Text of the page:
Dorsal-to-Ventral Neocortical Expansion is Physically Primed by Ventral Streaming of Early Embryonic Preplate Neurons
61 Pages Posted: 25 Apr 2019 Sneak Peek Status: PublishedMore...
Mammalian neocortex exhibits a disproportionally “luxurious” representation of somatotopies in its lateral region, which depends on dorsal-to-ventral expansion of the pallium during development. Despite recent studies elucidating the molecular mechanisms underlying the cortical arealization/patterning, we know very little about how the cortex expands ventrally and the nature of the underlying force-generating events. We found that neurons born earliest (at embryonic day 10 [E10]) in the mouse pallium migrated ventrally and then extended corticofugal axons, which together formed a morphogenetic flow of the preplate that persists until E13. These neurons exerted pulling and pushing forces at the process and the soma, respectively. Ablation of these E10-born neurons attenuated both deflection of radial glial fibers (by E13) and extension of the cortical plate (by E14), which should occur ventrally, and subsequently shrank the postnatal neocortical map dorsally. This previously unrecognized preplate stream physically primes neocortical expansion and somatotopic map formation.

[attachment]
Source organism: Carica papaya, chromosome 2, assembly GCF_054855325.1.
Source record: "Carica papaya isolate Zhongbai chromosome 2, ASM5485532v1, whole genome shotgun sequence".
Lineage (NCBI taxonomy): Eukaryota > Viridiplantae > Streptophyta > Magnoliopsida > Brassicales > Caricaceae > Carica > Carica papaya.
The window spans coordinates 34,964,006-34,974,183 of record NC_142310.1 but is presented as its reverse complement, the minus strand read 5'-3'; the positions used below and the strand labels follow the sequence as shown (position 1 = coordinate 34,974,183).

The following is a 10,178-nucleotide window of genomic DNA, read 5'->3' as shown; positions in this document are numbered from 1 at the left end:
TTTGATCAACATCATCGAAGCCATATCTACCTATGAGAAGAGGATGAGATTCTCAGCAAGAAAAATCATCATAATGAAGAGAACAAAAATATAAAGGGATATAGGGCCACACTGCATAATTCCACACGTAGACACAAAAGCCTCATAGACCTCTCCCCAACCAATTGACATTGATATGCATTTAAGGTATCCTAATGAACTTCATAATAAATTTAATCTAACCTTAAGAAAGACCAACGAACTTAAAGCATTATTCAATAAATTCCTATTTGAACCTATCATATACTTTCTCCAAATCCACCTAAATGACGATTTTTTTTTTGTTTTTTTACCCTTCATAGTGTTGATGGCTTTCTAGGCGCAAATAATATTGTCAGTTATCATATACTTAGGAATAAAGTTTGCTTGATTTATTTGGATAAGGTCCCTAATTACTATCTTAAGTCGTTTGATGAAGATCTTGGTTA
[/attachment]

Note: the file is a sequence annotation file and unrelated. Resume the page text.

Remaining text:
Keywords: neocortex, somatotopy, protomap, radial glia, preplate, subplate, tangential migration, mechanical factor, axonal traction
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